Forum Posts

ratnadevi2002
Jan 08, 2020
In Cancer
Call for Case Studies(project@dakshamahealth.org) final date of submission 31st Jan 2020​ PATIENT VOICES This track will provide an opportunity to share experience and best practices regarding the engagement of patients and caregivers and the representation of their perspectives in all phases of the cancer control process, from advocacy and awareness-raising to patient-centred healthcare systems. The case studies will also cover community-based interventions, mobilisation of patients and survivors as well the representation of the diversity of patient voices as a critical aspect of the improvement of cancer prevention and control at the local, regional and global levels.Example of themes for the case studies:Patient advocacy – guidelines Patient communication, data & medical information, including in the digital era, Educational needs of the patient community, Opportunities for collaboration amongst patients (programmes, online platforms, etc...)Cultural sensitivities & stigma, Disparities & prevalence of cancer in racial/ethnic minorities, New models for community mobilisation and engagement SURVIVORSHIP AND PATIENT SUPPORT Patient support programs are playing a critical role in assisting cancer patients and ensuring the quality of care along the cancer continuum. This track will provide the opportunity to share case studies about the practical and psychosocial accompaniment of patients and caregivers to ensure access to adapted care and improve patient outcomes, the quality of life and experience during and after the cancer journey. It also includes interventions dedicated to rehabilitation programmes to survivors.Example of themes for the case studies:Access to care. Quality cancer care, Patient navigation programmes, Value in cancer care, Drugs shortages, especially in LMICs, Quality of life – when do we stop treating?Life after cancer, Sexuality and cancer treatment, Patients’ financial considerations, including health insurance concerns, Definition and measurement of patients’ care expectations (service features, accessibility of information, environmental factors, equipment availability and functionality, etc...)The cancer journey for families of cancer patients ORGANISATIONAL DEVELOPMENT ​As organisations, patient support groups are facing specific challenges in terms of developing, maintaining and increasing their activities with a view to achieving their objectives and improving their impact on patients and caregivers. While patient groups are gaining in professionalism and expertise, they are also facing specific challenges such as a higher dependence on volunteerism, access to qualified support providers and increasing needs for expertise in fundraising and advocacy. This track is aiming to provide a platform for sharing case studies on the successes and challenges of organisational aspects of patient support groups. Example of themes for the case studies:Organisational development of patient support groups – how does it work? Impact of shrinking health care resources. Innovative sustainable funding models within today’s limited budgets. Navigating the legal and policy environments for patients and patient support groups. Peer to peer support especially at the leadership level. Educational needs and training opportunities for patient support groups. Educational needs of the professional oncology community. Collaboration across patient support groups, across regions and across diseases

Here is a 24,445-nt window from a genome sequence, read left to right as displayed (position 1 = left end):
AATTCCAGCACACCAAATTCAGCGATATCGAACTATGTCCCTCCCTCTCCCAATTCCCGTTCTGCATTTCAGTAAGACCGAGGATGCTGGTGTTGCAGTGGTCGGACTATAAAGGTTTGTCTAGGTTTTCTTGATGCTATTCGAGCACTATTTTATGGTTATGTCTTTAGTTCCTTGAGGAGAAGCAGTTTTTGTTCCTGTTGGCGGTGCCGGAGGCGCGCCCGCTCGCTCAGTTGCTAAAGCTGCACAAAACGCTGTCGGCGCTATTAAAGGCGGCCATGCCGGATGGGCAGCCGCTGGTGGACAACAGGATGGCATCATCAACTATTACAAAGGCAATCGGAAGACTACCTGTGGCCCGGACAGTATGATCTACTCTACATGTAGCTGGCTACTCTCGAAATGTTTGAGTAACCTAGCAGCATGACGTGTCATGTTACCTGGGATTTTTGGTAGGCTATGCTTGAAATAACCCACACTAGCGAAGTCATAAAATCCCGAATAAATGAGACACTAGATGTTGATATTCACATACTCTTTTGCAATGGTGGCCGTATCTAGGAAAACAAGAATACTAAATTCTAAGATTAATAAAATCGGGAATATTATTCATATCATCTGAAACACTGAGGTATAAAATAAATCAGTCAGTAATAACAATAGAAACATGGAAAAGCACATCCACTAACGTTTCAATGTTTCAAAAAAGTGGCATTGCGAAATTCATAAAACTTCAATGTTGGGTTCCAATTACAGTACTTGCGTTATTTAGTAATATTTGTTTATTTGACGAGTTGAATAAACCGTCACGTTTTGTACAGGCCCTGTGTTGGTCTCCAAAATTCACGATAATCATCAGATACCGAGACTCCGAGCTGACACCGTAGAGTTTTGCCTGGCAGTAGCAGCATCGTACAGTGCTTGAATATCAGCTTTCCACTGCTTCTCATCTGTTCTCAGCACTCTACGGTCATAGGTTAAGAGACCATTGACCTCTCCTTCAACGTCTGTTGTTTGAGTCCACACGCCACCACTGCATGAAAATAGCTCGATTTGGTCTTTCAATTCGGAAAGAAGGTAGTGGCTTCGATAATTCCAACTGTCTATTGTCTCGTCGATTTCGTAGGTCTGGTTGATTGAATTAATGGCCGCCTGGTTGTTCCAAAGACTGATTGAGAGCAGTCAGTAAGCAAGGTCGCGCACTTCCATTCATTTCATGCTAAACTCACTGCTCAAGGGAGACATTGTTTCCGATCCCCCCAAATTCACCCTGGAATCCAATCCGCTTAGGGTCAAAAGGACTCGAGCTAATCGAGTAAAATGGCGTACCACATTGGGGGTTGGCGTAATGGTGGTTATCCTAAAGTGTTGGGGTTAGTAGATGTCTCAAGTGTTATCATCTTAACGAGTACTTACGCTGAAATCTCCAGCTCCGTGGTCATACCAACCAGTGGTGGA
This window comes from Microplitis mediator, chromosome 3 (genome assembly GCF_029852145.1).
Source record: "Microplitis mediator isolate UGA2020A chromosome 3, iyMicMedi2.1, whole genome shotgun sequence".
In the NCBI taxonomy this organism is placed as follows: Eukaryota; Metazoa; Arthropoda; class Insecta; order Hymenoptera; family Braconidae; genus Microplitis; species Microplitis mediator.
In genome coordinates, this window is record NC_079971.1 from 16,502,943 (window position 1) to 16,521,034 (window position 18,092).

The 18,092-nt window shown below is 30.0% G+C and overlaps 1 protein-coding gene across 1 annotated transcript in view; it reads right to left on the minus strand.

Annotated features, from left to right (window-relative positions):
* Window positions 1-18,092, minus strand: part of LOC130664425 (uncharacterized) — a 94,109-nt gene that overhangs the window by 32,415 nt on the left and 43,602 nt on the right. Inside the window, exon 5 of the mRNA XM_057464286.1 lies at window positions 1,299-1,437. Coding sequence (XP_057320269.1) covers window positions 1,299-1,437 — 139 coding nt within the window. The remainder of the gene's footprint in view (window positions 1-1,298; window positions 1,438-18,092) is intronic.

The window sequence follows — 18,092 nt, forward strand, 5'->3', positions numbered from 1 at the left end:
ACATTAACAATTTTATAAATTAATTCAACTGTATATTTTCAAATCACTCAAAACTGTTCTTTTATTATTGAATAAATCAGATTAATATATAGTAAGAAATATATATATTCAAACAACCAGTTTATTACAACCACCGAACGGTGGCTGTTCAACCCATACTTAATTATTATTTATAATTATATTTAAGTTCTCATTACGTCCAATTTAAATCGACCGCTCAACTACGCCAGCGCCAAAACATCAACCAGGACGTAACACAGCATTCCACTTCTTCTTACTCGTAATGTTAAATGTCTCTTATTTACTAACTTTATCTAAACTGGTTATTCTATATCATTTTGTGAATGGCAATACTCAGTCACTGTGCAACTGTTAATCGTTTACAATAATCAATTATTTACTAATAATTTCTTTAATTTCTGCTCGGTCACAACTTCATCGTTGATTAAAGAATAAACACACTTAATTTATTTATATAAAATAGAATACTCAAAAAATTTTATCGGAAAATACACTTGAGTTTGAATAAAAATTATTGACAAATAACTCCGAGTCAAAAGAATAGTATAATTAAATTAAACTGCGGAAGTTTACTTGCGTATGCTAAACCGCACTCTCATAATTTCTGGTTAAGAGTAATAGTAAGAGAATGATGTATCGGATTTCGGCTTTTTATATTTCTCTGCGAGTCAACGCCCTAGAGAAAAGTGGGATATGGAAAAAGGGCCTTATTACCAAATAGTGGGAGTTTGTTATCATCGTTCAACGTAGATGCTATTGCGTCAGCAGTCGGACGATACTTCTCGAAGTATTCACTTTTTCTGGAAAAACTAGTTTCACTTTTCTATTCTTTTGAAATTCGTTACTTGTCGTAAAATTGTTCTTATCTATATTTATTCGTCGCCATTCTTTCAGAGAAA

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ratnadevi2002
Jun 10, 2019
In PARKINSONS
Webinar content media
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ratnadevi2002
Apr 06, 2019
In PARKINSONS
www.parkins.co.in sign the petition- http://chng.it/wnLvw94JMP
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ratnadevi2002
Nov 02, 2018
In Rare Diseases
follow this newsletter http://fastbucksindia.com/Responsive_LSD.NEXT/October_2018/Issues/LSD.NEXT-October-2018-Ind.pdf
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ratnadevi2002
Nov 02, 2018
In Youth
http://www.ncdaction.org/what_s_next_catalyzing_the_youth_agenda_post_hlm3?goal=0_1750ef6b4b-7e90ff737b-64419633
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ratnadevi2002
Sep 07, 2018
In PARKINSONS